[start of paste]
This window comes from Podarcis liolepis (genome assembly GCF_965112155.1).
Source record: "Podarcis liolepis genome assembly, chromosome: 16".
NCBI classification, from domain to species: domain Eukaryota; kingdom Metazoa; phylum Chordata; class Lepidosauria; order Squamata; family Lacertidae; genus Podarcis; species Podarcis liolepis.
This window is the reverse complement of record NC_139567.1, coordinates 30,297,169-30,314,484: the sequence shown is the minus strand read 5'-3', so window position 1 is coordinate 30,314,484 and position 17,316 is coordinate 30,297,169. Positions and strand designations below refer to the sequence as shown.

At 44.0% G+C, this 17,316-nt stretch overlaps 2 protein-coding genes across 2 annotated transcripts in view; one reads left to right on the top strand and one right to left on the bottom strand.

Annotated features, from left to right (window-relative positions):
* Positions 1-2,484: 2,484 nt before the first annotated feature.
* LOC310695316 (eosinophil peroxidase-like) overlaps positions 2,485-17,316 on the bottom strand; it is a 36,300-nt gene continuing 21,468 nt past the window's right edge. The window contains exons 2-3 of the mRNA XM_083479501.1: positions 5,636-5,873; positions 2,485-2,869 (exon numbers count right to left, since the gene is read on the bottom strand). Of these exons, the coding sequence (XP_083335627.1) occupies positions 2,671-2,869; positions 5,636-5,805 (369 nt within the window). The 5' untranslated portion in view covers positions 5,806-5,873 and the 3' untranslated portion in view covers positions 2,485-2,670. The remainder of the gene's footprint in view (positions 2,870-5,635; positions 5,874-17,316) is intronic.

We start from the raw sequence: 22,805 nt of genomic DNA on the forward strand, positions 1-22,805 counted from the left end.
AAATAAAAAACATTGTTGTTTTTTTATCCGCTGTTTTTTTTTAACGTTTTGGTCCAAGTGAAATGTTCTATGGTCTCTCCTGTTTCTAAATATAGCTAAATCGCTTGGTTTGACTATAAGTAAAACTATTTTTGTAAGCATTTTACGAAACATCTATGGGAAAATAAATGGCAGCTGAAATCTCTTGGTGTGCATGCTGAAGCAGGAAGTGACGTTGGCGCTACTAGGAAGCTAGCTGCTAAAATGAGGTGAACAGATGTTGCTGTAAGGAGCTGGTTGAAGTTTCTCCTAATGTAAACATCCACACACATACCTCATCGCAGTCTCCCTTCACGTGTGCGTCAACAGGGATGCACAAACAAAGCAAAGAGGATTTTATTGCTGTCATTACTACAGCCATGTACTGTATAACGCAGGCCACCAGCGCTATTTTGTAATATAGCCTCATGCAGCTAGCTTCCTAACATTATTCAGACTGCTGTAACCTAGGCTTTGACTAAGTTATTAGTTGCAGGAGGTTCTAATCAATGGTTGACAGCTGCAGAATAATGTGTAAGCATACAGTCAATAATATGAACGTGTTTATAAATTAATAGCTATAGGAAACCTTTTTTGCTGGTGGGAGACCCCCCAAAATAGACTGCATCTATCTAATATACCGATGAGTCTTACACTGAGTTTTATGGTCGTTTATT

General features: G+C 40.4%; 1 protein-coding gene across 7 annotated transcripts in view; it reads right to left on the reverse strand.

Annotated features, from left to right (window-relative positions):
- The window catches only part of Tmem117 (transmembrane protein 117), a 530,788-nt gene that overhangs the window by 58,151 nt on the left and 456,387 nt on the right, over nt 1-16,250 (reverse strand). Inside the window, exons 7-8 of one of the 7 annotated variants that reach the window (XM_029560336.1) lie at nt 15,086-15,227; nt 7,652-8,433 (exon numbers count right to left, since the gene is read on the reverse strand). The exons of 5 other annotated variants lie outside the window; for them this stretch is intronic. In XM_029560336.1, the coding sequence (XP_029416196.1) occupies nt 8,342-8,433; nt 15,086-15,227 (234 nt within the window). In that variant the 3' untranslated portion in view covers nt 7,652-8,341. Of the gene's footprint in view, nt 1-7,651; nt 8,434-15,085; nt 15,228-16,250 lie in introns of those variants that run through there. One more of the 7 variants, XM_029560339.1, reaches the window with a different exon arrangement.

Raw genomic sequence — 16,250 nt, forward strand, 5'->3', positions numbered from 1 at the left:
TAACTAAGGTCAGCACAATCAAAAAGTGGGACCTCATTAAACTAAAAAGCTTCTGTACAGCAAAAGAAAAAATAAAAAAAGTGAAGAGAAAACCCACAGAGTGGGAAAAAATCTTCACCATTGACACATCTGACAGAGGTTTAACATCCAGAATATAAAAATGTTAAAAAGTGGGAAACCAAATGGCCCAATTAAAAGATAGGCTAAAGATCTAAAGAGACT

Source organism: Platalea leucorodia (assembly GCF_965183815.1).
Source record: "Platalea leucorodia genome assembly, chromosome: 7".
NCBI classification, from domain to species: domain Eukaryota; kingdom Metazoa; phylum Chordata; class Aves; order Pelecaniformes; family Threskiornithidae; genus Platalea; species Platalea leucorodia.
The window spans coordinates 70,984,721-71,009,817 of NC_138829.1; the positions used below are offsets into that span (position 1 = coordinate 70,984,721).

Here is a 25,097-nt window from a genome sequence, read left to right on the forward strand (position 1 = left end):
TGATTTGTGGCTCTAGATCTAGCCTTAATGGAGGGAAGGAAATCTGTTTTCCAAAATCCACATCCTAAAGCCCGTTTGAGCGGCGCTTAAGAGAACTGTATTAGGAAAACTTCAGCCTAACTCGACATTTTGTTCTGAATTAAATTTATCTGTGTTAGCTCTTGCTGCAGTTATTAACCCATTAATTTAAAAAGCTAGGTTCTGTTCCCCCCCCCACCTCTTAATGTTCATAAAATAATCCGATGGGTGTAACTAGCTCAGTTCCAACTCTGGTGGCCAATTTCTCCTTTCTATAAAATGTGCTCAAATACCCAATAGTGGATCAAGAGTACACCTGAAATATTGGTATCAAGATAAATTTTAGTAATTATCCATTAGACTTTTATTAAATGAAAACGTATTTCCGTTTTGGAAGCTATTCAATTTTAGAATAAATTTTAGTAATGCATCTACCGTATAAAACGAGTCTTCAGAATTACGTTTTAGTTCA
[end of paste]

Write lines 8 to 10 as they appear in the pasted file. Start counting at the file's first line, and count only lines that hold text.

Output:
* LOC310695316 (eosinophil peroxidase-like) overlaps positions 2,485-17,316 on the bottom strand; it is a 36,300-nt gene continuing 21,468 nt past the window's right edge. The window contains exons 2-3 of the mRNA XM_083479501.1: positions 5,636-5,873; positions 2,485-2,869 (exon numbers count right to left, since the gene is read on the bottom strand). Of these exons, the coding sequence (XP_083335627.1) occupies positions 2,671-2,869; positions 5,636-5,805 (369 nt within the window). The 5' untranslated portion in view covers positions 5,806-5,873 and the 3' untranslated portion in view covers positions 2,485-2,670. The remainder of the gene's footprint in view (positions 2,870-5,635; positions 5,874-17,316) is intronic.

We start from the raw sequence: 22,805 nt of genomic DNA on the forward strand, positions 1-22,805 counted from the left end.
AAATAAAAAACATTGTTGTTTTTTTATCCGCTGTTTTTTTTTAACGTTTTGGTCCAAGTGAAATGTTCTATGGTCTCTCCTGTTTCTAAATATAGCTAAATCGCTTGGTTTGACTATAAGTAAAACTATTTTTGTAAGCATTTTACGAAACATCTATGGGAAAATAAATGGCAGCTGAAATCTCTTGGTGTGCATGCTGAAGCAGGAAGTGACGTTGGCGCTACTAGGAAGCTAGCTGCTAAAATGAGGTGAACAGATGTTGCTGTAAGGAGCTGGTTGAAGTTTCTCCTAATGTAAACATCCACACACATACCTCATCGCAGTCTCCCTTCACGTGTGCGTCAACAGGGATGCACAAACAAAGCAAAGAGGATTTTATTGCTGTCATTACTACAGCCATGTACTGTATAACGCAGGCCACCAGCGCTATTTTGTAATATAGCCTCATGCAGCTAGCTTCCTAACATTATTCAGACTGCTGTAACCTAGGCTTTGACTAAGTTATTAGTTGCAGGAGGTTCTAATCAATGGTTGACAGCTGCAGAATAATGTGTAAGCATACAGTCAATAATATGAACGTGTTTATAAATTAATAGCTATAGGAAACCTTTTTTGCTGGTGGGAGACCCCCCAAAATAGACTGCATCTATCTAATATACCGATGAGTCTTACACTGAGTTTTATGGTCGTTTATT